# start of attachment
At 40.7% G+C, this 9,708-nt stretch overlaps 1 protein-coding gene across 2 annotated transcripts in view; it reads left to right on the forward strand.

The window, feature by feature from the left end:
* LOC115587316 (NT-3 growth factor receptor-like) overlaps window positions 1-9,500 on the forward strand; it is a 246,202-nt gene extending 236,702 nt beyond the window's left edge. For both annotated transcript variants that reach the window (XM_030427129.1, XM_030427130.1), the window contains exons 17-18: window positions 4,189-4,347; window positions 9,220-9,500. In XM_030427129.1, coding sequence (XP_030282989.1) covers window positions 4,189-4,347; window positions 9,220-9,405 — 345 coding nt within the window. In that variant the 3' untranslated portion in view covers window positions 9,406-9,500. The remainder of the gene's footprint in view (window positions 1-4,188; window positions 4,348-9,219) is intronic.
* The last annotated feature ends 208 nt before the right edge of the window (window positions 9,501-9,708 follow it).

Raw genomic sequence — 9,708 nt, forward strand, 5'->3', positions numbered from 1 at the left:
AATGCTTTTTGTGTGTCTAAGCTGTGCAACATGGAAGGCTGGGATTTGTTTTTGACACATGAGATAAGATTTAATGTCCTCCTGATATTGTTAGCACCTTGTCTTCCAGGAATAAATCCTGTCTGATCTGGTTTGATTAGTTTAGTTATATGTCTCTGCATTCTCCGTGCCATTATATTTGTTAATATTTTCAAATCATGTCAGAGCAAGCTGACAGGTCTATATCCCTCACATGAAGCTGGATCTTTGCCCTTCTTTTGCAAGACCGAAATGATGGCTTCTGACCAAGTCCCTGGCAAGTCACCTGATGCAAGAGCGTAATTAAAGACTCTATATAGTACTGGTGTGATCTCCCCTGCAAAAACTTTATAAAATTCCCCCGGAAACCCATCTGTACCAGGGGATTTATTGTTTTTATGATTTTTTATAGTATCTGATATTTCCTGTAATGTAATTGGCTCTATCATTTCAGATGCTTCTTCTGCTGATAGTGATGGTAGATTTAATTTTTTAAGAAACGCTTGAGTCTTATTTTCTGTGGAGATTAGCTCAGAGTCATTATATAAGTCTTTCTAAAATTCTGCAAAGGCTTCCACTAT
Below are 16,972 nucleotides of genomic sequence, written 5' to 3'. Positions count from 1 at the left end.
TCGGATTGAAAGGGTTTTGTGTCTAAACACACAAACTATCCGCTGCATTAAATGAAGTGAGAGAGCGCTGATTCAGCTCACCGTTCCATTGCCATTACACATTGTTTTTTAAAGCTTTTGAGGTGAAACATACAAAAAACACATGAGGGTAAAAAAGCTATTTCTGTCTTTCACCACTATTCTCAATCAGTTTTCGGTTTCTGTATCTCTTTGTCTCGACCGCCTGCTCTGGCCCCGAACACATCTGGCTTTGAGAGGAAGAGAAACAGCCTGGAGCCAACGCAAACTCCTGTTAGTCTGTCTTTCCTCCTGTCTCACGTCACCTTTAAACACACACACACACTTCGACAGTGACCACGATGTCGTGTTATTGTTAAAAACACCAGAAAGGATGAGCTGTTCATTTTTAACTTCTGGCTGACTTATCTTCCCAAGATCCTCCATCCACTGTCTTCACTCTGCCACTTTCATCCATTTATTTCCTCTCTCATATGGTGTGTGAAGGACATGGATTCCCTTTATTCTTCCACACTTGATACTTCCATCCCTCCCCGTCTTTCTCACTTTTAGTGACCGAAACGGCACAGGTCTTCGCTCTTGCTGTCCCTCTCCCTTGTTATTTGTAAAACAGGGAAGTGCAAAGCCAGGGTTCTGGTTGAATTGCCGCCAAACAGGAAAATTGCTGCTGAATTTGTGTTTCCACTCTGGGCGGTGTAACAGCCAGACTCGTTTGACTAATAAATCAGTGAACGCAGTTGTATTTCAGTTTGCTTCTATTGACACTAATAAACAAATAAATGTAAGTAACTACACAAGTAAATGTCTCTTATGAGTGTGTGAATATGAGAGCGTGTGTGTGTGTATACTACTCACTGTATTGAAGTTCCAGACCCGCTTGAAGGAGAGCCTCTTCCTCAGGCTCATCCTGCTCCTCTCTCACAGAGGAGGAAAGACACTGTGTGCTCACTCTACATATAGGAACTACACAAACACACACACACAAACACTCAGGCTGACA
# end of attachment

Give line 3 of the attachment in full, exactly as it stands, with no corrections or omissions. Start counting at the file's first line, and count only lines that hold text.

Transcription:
* LOC115587316 (NT-3 growth factor receptor-like) overlaps window positions 1-9,500 on the forward strand; it is a 246,202-nt gene extending 236,702 nt beyond the window's left edge. For both annotated transcript variants that reach the window (XM_030427129.1, XM_030427130.1), the window contains exons 17-18: window positions 4,189-4,347; window positions 9,220-9,500. In XM_030427129.1, coding sequence (XP_030282989.1) covers window positions 4,189-4,347; window positions 9,220-9,405 — 345 coding nt within the window. In that variant the 3' untranslated portion in view covers window positions 9,406-9,500. The remainder of the gene's footprint in view (window positions 1-4,188; window positions 4,348-9,219) is intronic.